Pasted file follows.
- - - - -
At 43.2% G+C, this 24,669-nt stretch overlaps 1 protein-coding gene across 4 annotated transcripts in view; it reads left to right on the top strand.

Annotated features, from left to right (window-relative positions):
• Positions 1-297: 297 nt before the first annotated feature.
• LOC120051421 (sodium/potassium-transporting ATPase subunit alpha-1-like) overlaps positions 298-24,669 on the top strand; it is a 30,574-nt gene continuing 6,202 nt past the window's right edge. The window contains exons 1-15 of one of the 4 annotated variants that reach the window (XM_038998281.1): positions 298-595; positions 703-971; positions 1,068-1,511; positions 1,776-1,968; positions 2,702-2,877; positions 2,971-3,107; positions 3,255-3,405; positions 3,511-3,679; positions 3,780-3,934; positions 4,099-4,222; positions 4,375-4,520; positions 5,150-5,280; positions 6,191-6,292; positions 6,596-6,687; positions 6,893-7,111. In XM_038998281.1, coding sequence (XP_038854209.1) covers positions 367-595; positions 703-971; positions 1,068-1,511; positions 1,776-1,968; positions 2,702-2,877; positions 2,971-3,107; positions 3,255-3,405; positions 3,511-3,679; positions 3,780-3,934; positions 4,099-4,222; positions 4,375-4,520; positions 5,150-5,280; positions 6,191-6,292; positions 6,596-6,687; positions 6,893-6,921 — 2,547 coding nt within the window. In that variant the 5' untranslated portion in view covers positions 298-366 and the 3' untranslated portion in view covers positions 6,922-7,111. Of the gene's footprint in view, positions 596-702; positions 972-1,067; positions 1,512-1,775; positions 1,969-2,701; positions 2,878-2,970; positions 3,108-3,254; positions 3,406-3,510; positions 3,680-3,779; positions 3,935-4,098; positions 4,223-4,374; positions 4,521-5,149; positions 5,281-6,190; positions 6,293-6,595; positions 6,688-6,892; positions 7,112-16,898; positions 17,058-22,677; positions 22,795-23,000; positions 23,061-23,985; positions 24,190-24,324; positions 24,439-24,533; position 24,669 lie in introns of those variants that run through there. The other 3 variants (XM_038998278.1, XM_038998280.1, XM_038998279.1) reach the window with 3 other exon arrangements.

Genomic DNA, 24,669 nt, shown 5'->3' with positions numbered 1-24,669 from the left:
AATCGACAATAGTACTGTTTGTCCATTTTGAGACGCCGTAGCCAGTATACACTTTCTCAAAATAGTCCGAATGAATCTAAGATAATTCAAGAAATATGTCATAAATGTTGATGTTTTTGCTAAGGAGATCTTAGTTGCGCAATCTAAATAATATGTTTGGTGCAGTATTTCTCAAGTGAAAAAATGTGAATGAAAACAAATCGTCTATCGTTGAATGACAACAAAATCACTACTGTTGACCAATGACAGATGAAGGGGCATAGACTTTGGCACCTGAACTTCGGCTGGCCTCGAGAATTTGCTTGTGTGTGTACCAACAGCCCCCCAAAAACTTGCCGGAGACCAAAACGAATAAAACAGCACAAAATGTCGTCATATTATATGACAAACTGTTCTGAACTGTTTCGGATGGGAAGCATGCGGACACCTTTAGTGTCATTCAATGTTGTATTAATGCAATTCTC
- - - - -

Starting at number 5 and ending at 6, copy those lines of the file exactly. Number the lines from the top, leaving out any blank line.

Genomic DNA, 24,669 nt, shown 5'->3' with positions numbered 1-24,669 from the left:
AATCGACAATAGTACTGTTTGTCCATTTTGAGACGCCGTAGCCAGTATACACTTTCTCAAAATAGTCCGAATGAATCTAAGATAATTCAAGAAATATGTCATAAATGTTGATGTTTTTGCTAAGGAGATCTTAGTTGCGCAATCTAAATAATATGTTTGGTGCAGTATTTCTCAAGTGAAAAAATGTGAATGAAAACAAATCGTCTATCGTTGAATGACAACAAAATCACTACTGTTGACCAATGACAGATGAAGGGGCATAGACTTTGGCACCTGAACTTCGGCTGGCCTCGAGAATTTGCTTGTGTGTGTACCAACAGCCCCCCAAAAACTTGCCGGAGACCAAAACGAATAAAACAGCACAAAATGTCGTCATATTATATGACAAACTGTTCTGAACTGTTTCGGATGGGAAGCATGCGGACACCTTTAGTGTCATTCAATGTTGTATTAATGCAATTCTC